Sunday, September 19, 2004

Suicide and Antidepressants


There has been a lot of media coverage recently about youth suicide and antidepressants. The "post hoc, ergo propter hoc" story is essentially: a depressed young person goes on antidepressant therapy, subsequently commits suicide and thus the suicidal thoughts and behaviors were caused by the antidepressants (as opposed to, you know, the depression).

For those who have studied depression, it is a given that risk of suicide can increase following initiation of a successful treatment - that is, the severely depressed patient suddenly has more energy and can take more initiative, and is thus at increased risk of acting on sucidal thoughts. It follows that this will be the case with some younger patients who are responding to antidepressant therapy.

There is another factor at issue, which is that mental health care in this nation, particularly for depression, is now often handled by the family doctor. There are antidepressants which can cause agitation, or which can increase energy level, without necessarily providing an associated improvement in depressive symptoms. A health care provider might view the agitation or increased energy as evidence that "it is starting to work", but might not have the clinical awareness to know that such an increase in energy level could create risk of action on existing suicidal thoughts.

I think it is also true, from my discussions with people who have used even the current generation of "SSRI" antidepressant medications, that some people do experience changes in their thought patterns while taking SSRI's. I think it is pretty much taken for granted that such changes can be a side-effect of the older tricyclic and MAOI medications. Accordingly, it is appropriate for all patients trying a new antidepressant medication (and their doctors, and family members) to watch for any troubling changes.

I am not particularly impressed with the notion that SSRI's dont' work for teenagers, based upon narrow studies of particular SSRI medications, as it seems to be broadly the case that some people will not respond to particular antidepressant medications. Many depressed people have to try several medications, and in some cases pretty much all of them, before they find one that works for them. It is possible along the way to become discouraged, and assume that the only thing an antidepressant has to offer is a constellation of unpleasant side-effects. But if you find one that works for you, there will be no question left in your mind that an appropriate antidepressant has a genuine therapeutic value. Patients should not be deprived of that value merely because of their age - arguably (and in my opinion, almost certainly), it is the youngest patients who can see the greatest lifetime benefit from early, effective treatment.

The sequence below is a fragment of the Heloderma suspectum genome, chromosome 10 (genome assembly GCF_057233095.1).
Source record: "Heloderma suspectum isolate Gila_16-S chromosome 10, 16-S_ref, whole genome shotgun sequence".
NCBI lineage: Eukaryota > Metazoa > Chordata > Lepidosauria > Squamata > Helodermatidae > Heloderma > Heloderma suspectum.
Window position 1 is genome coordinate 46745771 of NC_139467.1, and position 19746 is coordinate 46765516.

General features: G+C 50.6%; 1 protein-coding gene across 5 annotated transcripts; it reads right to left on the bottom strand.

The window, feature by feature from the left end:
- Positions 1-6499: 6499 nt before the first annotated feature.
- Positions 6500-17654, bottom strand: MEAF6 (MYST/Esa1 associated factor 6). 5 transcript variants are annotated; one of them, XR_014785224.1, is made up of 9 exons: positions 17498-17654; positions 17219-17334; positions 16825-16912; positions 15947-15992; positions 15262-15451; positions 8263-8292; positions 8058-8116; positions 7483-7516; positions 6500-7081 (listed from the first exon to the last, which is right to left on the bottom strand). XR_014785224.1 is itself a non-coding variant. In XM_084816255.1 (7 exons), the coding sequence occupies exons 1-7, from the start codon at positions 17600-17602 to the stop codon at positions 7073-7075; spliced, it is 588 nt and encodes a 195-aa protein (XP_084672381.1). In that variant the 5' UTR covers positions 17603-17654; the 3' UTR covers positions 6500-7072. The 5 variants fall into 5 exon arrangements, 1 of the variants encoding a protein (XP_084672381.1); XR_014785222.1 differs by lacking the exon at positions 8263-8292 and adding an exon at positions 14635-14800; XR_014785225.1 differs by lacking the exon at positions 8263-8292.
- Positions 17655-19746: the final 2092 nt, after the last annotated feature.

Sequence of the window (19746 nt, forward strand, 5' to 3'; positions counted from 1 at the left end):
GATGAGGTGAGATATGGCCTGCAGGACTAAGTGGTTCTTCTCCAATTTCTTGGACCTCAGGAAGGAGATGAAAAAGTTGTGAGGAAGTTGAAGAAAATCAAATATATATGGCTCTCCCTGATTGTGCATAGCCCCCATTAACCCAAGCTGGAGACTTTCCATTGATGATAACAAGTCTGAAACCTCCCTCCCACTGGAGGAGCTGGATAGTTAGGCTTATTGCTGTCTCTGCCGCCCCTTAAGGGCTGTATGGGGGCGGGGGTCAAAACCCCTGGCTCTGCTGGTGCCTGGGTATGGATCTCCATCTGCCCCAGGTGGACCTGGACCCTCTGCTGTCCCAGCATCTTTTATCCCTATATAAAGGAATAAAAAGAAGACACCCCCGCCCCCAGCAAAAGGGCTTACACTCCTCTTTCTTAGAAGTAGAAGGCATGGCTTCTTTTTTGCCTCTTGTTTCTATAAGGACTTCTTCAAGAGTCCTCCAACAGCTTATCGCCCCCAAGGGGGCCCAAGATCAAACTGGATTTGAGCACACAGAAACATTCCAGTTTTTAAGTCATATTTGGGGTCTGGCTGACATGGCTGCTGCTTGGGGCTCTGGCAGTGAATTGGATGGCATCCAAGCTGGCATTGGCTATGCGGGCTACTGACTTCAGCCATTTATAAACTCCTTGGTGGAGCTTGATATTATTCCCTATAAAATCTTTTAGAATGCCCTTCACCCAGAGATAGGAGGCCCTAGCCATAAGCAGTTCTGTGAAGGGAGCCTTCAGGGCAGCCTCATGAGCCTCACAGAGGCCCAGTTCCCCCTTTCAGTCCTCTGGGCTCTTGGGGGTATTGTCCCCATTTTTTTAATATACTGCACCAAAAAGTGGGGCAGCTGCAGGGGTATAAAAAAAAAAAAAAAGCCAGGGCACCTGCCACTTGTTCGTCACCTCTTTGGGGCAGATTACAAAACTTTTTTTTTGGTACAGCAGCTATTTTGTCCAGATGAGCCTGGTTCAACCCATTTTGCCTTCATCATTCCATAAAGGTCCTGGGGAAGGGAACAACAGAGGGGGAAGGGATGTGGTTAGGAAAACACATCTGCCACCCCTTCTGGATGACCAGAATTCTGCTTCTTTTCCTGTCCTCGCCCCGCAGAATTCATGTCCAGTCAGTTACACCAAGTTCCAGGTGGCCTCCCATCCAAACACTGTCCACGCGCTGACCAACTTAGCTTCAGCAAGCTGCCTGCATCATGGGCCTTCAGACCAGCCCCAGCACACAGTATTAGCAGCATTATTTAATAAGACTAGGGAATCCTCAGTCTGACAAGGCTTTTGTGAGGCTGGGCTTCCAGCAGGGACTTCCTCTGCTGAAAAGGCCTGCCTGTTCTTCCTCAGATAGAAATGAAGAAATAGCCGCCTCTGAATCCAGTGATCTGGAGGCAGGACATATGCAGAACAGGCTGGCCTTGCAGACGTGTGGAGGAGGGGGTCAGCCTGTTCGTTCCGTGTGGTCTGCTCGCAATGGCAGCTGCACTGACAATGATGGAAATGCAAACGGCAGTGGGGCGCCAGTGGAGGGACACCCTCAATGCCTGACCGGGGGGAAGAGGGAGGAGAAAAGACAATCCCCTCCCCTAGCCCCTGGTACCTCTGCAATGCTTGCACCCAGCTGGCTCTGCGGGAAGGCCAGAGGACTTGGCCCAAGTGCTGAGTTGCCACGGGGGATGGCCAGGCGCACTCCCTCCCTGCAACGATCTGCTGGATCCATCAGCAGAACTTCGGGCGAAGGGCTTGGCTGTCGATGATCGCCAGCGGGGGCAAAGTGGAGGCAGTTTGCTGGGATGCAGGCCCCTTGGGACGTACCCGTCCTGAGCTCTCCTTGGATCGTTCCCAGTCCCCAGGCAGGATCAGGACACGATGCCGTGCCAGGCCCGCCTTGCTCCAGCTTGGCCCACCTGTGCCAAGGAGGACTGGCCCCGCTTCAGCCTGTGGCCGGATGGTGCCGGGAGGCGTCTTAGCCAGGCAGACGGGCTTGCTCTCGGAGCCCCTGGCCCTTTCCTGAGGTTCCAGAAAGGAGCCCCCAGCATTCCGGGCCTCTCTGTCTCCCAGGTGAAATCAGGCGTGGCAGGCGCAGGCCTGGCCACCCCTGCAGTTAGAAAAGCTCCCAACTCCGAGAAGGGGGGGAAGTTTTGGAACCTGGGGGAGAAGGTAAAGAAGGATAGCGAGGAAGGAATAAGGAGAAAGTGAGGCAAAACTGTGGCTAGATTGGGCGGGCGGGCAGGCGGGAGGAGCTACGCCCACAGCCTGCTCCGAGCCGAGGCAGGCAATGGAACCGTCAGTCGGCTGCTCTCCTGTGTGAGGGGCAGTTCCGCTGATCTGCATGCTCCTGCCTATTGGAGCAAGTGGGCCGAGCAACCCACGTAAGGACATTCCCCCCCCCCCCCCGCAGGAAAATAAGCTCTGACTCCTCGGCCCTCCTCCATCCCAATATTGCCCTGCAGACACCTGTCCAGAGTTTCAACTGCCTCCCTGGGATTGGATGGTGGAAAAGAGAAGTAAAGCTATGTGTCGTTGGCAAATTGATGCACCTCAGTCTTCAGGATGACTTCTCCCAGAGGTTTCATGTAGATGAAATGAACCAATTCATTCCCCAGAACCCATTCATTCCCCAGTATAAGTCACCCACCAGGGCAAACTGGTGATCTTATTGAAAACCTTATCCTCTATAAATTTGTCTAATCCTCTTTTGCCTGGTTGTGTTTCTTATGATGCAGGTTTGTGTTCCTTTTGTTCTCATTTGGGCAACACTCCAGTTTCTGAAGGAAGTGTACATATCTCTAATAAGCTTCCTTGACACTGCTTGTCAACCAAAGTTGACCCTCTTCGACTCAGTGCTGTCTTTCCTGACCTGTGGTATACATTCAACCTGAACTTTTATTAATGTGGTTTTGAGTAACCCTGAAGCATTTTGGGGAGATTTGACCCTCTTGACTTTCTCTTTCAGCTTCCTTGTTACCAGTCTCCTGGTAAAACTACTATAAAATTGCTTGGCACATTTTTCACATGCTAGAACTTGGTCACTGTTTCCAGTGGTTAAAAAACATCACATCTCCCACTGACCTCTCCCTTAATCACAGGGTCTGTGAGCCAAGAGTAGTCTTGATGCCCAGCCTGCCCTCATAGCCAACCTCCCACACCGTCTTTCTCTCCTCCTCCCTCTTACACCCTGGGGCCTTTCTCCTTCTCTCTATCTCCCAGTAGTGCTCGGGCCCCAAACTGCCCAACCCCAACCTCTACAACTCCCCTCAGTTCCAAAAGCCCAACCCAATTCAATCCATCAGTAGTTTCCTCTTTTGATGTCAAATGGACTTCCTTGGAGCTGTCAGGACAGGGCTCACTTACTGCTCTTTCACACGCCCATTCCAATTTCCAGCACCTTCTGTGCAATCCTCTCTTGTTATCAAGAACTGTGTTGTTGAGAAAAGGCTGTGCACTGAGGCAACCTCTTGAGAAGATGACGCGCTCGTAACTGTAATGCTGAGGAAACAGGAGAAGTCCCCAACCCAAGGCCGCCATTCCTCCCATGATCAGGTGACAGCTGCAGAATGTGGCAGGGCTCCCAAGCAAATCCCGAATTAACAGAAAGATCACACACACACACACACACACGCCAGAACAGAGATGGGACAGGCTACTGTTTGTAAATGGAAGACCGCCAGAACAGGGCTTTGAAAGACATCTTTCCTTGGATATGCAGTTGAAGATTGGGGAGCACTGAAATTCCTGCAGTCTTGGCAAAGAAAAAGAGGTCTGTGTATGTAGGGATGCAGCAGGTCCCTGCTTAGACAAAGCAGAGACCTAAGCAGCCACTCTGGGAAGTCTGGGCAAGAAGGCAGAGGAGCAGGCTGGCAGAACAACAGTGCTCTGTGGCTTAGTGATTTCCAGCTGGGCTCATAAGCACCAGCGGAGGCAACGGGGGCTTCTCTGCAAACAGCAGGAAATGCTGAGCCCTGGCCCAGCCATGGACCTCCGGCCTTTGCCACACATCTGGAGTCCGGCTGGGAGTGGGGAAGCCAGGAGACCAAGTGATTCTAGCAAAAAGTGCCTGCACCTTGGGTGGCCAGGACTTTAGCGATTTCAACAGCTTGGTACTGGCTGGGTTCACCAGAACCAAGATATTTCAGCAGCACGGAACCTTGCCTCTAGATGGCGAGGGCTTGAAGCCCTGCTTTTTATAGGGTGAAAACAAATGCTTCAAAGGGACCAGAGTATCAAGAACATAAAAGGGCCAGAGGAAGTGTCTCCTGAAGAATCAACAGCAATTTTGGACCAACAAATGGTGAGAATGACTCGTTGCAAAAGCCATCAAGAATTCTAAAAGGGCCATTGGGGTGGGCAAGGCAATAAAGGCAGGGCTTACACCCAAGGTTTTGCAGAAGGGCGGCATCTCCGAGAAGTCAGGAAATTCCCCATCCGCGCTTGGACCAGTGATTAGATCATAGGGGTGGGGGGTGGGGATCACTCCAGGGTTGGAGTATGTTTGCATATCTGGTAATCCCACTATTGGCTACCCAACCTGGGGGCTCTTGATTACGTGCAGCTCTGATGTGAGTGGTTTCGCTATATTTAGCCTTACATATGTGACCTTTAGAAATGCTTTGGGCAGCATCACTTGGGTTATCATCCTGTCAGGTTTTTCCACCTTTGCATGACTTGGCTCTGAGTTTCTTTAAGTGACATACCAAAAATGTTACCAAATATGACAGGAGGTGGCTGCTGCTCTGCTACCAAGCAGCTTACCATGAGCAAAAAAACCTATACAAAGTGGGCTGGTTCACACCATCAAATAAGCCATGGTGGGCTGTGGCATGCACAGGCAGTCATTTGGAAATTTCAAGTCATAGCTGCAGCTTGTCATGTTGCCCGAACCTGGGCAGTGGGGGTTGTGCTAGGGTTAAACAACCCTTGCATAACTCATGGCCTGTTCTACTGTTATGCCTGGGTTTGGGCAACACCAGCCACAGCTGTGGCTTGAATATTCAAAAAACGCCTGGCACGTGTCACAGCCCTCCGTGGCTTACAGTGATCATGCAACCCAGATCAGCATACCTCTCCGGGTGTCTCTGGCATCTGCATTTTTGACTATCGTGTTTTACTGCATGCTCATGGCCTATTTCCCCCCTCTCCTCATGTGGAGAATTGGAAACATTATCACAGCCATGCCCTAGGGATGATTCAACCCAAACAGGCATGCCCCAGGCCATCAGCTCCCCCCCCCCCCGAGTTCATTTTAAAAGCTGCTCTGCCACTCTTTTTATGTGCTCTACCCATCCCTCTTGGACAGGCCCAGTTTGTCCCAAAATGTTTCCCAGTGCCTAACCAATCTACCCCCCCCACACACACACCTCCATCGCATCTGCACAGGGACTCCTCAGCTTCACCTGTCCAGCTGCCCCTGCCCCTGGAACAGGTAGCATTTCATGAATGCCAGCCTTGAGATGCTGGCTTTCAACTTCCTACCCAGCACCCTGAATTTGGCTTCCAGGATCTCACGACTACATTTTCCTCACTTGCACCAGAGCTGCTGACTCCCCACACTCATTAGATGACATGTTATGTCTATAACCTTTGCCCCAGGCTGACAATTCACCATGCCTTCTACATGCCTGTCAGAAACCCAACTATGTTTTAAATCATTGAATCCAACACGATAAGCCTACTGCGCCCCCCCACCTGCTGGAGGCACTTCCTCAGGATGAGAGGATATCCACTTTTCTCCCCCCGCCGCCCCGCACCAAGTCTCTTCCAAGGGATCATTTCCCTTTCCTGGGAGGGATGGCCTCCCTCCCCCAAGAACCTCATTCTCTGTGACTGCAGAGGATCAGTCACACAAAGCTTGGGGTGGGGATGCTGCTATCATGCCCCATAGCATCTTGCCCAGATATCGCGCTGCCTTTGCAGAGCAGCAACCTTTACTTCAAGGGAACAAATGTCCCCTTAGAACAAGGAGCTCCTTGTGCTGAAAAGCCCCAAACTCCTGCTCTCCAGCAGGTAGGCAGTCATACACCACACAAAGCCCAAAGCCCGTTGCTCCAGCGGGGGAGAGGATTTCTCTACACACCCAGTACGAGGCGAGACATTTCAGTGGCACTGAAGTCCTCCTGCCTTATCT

It may well be that some SSRI's are less effective in younger patients - that should be studied, and the pharmaceutical companies have done their younger patients a disservice by pressing for (often off-label) prescriptions without having first tested their efficacy for kids and teens. If it turns out that some of those medications actually do not work in children or teenagers, or have higher levels of negative behavioral symptoms in young patients, the pharmaceutical companies which pushed for inappropriate use deserve any liability that follows.

1 comment:

  1. As someone helped by an SSRI, I agree wholeheartedly, if somewhat belatedly.

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